This Op-Ed by Nicole Malliotakis originally appeared in the Brooklyn Reporter

Over the last several months, Brooklyn’s beleaguered bus rider shave scored a pair of major victories with the restoration of service on the X27 and X28 bus lines. These routes provide vital service to Brooklyn’s commuters who need access to midtown Manhattan for basic purposes like going to work, visiting family,or seeing a doctor.

Certainly, this is a step in the right direction by the MTA and shows that the agency has begun to take our needs as commuters in Brooklyn seriously. The public has made it clear, however, that the MTA has plenty of work left in front them.

In June, I launched,an online petition drive to tell the MTA that our riders have had enough of paying more money for less service. Less than two months later, hundreds of people have signed on to make their voices heard.

Here in Brooklyn, we’re tired of the nickel-and-diming that the MTA uses to fund its bloated, inefficient bureaucracy. The problem goes beyond bridge tolls and fare hikes, although that area is certainly a cause for concern.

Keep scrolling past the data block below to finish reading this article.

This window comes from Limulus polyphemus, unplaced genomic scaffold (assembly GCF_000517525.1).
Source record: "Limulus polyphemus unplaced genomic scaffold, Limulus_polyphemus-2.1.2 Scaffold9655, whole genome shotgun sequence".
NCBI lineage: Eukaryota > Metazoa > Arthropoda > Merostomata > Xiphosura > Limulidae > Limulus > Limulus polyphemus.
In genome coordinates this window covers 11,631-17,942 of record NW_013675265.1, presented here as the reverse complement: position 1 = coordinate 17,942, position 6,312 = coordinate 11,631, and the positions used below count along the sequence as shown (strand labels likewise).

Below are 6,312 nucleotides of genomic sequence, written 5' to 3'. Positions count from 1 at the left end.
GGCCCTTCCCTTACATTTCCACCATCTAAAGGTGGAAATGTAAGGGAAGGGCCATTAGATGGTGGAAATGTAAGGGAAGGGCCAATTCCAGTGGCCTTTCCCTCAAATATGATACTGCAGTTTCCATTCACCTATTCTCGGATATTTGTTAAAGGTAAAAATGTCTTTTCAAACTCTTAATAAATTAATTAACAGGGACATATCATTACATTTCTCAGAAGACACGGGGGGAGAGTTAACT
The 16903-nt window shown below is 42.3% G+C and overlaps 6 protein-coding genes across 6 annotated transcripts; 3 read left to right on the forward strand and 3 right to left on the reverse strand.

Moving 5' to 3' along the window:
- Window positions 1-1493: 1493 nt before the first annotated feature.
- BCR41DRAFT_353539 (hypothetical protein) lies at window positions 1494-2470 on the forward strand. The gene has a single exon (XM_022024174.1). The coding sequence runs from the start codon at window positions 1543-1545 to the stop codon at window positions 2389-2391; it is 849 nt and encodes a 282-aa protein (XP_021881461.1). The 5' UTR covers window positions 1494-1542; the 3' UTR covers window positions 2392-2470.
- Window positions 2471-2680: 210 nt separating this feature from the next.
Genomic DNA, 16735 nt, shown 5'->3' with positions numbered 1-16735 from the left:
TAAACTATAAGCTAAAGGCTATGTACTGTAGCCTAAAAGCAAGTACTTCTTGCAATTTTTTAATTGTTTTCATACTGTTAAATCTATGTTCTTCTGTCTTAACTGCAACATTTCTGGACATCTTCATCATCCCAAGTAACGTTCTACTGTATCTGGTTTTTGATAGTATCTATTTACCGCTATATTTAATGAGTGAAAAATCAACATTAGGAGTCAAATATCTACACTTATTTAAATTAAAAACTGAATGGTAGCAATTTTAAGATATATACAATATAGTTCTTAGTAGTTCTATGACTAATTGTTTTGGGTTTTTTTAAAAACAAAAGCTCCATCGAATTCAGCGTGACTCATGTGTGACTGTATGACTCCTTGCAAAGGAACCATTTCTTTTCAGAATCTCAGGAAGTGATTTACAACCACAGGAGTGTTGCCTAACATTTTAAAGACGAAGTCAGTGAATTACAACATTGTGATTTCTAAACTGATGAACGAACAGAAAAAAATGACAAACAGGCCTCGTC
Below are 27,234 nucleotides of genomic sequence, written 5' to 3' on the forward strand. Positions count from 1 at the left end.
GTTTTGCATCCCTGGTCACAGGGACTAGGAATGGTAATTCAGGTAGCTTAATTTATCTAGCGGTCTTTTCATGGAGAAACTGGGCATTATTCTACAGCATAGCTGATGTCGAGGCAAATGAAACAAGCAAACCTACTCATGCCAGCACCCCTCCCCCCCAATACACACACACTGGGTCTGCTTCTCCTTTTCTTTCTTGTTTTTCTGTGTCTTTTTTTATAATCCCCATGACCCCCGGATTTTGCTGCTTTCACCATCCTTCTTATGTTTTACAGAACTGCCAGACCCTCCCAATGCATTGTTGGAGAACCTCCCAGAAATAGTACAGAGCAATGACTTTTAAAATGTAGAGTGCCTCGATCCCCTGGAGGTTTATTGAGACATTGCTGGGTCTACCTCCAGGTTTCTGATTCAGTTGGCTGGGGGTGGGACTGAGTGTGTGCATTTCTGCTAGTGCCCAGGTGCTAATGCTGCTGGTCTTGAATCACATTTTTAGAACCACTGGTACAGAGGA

In recent years, the state legislature has allowed the MTA to reach into the pockets of business owners, job-creators and the taxpayers of our communities. It recently increased taxes and fees on utilities, vehicle registration, and driver’s license fees, among other necessities.

In addition, the MTA Payroll Tax has been particularly disastrous,forcing a surcharge on business owners within the agency’s service region for every dollar they issue in payroll, another incentive for business owners to eliminate jobs or leave the state.

Yet, the MTA’s assault on taxpayers doesn’t stop there. The petroleum business tax bolsters the agency’s coffers. The bank tax,the auto rental tax, taxicab surcharges and a litany of other taxes and fees are funneled straight to the MTA. There is virtually noway to escape the financial net that has been cast.

What compounds this problem of skyrocketing taxes and fees is the fact the services are actually decreasing. In Brooklyn, even though riders are forced to dig deeper into their wallets time and time again, crucial services like the B37 bus line and weekend express bus service are still nowhere to be seen. There is no return on the investment put down by Brooklyn’s commuters, which is the foundation for the problems plaguing the MTA as a whole.

The most effective vessel for change in a situation where a business is failing its customers is the customers themselves. In this instance, the riders of Brooklyn need to continue to make their voices heard, telling the MTA that we won’t pay more for less

I am extremely thankful to the constituents who have joined my fight and signed my petition, and I encourage all the commuters in our community to visit to send a clear message to the MTA that we have had enough!